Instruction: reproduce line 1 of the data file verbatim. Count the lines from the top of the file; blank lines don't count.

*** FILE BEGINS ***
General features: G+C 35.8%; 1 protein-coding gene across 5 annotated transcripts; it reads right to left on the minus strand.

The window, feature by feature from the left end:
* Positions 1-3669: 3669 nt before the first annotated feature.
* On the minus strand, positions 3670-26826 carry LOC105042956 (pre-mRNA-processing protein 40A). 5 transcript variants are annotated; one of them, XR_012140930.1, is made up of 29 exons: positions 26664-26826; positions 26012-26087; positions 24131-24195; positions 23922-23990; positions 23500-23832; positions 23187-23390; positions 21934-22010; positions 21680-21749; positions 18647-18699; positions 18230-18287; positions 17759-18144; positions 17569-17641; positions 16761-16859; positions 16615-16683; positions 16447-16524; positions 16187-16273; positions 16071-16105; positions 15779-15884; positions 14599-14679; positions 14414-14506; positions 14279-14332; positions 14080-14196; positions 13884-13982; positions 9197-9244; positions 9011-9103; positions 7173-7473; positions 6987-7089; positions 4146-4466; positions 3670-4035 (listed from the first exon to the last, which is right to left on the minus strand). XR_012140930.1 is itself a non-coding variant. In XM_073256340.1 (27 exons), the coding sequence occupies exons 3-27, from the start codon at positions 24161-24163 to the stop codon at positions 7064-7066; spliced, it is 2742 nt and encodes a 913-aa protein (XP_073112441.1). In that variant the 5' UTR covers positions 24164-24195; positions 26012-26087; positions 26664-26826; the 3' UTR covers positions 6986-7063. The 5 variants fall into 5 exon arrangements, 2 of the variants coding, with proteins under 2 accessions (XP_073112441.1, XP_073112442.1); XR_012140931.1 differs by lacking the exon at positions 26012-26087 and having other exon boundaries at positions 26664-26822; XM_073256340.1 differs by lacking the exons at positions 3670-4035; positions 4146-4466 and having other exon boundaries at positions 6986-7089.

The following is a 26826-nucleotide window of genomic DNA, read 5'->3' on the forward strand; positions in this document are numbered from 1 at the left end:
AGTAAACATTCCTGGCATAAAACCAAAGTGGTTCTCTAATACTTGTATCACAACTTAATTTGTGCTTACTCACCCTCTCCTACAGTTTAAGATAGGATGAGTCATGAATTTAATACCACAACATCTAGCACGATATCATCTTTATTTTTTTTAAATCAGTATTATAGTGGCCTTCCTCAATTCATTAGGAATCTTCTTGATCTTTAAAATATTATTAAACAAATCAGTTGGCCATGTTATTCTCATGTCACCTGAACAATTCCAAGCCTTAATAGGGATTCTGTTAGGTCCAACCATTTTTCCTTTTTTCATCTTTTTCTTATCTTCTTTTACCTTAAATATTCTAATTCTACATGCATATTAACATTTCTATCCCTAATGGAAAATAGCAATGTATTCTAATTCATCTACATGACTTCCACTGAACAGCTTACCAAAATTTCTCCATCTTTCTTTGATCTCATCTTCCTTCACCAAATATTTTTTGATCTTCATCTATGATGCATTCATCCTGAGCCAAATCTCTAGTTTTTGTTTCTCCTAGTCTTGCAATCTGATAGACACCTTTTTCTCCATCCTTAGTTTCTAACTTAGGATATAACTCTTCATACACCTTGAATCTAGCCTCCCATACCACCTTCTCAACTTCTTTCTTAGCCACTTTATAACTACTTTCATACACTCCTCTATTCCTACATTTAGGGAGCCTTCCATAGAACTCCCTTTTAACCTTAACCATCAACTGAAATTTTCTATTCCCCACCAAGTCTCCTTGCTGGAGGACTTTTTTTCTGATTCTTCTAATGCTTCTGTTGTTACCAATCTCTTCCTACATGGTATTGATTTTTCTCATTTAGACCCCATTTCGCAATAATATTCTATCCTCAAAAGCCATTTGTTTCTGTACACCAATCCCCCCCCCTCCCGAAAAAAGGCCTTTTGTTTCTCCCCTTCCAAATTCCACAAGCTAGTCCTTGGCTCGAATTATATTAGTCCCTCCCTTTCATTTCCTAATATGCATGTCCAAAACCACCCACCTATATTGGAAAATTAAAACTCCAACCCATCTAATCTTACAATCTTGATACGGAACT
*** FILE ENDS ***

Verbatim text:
General features: G+C 35.8%; 1 protein-coding gene across 5 annotated transcripts; it reads right to left on the minus strand.